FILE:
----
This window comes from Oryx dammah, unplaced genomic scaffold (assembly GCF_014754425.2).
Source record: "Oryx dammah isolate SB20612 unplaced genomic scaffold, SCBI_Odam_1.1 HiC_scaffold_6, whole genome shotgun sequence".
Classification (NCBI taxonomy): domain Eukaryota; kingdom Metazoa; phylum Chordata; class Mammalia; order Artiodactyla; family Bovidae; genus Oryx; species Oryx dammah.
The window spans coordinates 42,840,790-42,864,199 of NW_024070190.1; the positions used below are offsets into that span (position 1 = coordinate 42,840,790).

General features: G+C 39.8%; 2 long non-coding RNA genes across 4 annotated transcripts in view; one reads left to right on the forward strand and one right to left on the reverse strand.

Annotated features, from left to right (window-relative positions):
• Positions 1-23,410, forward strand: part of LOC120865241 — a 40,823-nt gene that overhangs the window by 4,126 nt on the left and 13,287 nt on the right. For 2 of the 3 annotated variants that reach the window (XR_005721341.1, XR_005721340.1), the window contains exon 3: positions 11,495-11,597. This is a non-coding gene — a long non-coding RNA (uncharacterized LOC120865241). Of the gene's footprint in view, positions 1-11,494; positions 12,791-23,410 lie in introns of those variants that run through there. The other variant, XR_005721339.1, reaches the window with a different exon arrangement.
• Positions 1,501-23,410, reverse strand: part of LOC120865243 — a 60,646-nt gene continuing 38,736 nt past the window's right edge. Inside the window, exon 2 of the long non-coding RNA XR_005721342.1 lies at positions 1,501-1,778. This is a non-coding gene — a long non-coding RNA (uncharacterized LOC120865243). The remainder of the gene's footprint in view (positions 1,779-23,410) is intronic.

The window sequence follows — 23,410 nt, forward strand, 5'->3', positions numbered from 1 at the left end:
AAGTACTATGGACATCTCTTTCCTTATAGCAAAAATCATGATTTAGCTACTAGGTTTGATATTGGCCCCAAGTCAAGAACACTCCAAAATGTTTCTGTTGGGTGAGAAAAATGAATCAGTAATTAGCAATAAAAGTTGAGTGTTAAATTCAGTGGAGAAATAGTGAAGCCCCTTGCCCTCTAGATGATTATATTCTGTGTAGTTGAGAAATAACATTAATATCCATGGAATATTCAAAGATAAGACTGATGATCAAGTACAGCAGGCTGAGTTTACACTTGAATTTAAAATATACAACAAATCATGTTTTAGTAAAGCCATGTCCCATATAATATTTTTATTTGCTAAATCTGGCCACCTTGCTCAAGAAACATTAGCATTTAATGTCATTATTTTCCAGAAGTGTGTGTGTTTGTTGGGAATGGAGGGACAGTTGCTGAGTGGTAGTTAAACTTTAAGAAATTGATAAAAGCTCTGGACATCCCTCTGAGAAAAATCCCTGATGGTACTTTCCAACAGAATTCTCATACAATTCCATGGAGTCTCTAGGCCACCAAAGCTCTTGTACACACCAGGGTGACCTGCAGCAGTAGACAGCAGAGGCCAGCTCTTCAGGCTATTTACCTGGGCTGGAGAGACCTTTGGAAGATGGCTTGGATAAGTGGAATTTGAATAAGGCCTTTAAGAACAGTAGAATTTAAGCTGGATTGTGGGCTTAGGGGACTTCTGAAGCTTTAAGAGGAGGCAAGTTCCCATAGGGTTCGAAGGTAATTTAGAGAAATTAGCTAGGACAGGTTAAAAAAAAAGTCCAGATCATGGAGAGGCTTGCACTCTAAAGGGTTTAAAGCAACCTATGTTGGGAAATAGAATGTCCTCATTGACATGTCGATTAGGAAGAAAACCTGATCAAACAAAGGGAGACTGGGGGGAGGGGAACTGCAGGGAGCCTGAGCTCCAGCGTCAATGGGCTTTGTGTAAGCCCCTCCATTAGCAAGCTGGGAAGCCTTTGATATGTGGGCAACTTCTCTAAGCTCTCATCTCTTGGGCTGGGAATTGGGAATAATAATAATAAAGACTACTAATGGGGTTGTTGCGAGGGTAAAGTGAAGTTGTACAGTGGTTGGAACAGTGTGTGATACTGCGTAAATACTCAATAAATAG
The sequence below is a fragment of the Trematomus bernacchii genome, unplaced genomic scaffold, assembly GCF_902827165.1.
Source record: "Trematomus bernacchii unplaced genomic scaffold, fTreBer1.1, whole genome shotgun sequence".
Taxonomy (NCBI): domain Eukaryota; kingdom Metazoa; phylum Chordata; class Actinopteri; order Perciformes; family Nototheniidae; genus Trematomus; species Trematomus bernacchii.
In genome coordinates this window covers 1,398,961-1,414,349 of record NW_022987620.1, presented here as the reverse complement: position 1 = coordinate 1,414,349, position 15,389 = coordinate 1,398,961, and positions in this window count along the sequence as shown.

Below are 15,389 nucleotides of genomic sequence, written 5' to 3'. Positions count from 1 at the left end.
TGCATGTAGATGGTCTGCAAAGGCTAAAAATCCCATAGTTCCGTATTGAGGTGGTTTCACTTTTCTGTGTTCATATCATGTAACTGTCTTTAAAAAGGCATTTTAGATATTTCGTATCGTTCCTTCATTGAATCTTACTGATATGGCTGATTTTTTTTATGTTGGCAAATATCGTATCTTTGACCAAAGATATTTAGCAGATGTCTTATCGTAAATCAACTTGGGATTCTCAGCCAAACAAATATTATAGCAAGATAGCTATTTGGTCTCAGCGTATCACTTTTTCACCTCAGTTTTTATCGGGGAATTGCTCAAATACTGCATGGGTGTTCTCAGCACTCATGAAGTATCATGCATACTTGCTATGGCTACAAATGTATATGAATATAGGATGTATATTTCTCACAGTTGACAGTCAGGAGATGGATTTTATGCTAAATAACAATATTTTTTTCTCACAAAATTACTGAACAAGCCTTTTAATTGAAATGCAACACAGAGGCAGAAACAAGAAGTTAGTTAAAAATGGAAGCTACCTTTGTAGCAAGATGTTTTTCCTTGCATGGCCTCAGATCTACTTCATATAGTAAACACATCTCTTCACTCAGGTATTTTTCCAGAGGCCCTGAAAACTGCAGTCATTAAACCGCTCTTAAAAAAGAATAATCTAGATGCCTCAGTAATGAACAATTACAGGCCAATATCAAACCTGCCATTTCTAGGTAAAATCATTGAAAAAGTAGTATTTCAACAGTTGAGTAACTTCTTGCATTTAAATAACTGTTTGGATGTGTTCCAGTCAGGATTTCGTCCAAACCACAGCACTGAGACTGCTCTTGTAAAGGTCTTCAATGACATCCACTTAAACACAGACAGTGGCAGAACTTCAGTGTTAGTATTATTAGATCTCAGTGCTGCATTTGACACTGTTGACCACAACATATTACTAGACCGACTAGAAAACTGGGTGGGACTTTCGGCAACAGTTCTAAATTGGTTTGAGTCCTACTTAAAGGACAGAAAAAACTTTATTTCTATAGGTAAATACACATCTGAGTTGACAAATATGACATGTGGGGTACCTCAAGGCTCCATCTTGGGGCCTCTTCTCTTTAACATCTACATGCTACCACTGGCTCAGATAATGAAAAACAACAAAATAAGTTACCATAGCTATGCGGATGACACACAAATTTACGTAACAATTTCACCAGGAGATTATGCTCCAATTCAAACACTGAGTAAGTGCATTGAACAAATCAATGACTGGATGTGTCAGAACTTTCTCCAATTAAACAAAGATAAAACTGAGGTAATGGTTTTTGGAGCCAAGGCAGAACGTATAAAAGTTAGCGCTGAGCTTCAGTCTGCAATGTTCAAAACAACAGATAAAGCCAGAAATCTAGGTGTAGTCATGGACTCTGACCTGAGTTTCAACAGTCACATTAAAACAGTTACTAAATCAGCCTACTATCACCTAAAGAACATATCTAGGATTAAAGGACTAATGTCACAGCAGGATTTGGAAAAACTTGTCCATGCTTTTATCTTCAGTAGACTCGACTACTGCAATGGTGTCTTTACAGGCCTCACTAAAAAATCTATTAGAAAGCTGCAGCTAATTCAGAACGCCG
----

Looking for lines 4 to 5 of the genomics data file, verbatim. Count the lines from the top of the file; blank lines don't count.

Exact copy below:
The window spans coordinates 42,840,790-42,864,199 of NW_024070190.1; the positions used below are offsets into that span (position 1 = coordinate 42,840,790).

General features: G+C 39.8%; 2 long non-coding RNA genes across 4 annotated transcripts in view; one reads left to right on the forward strand and one right to left on the reverse strand.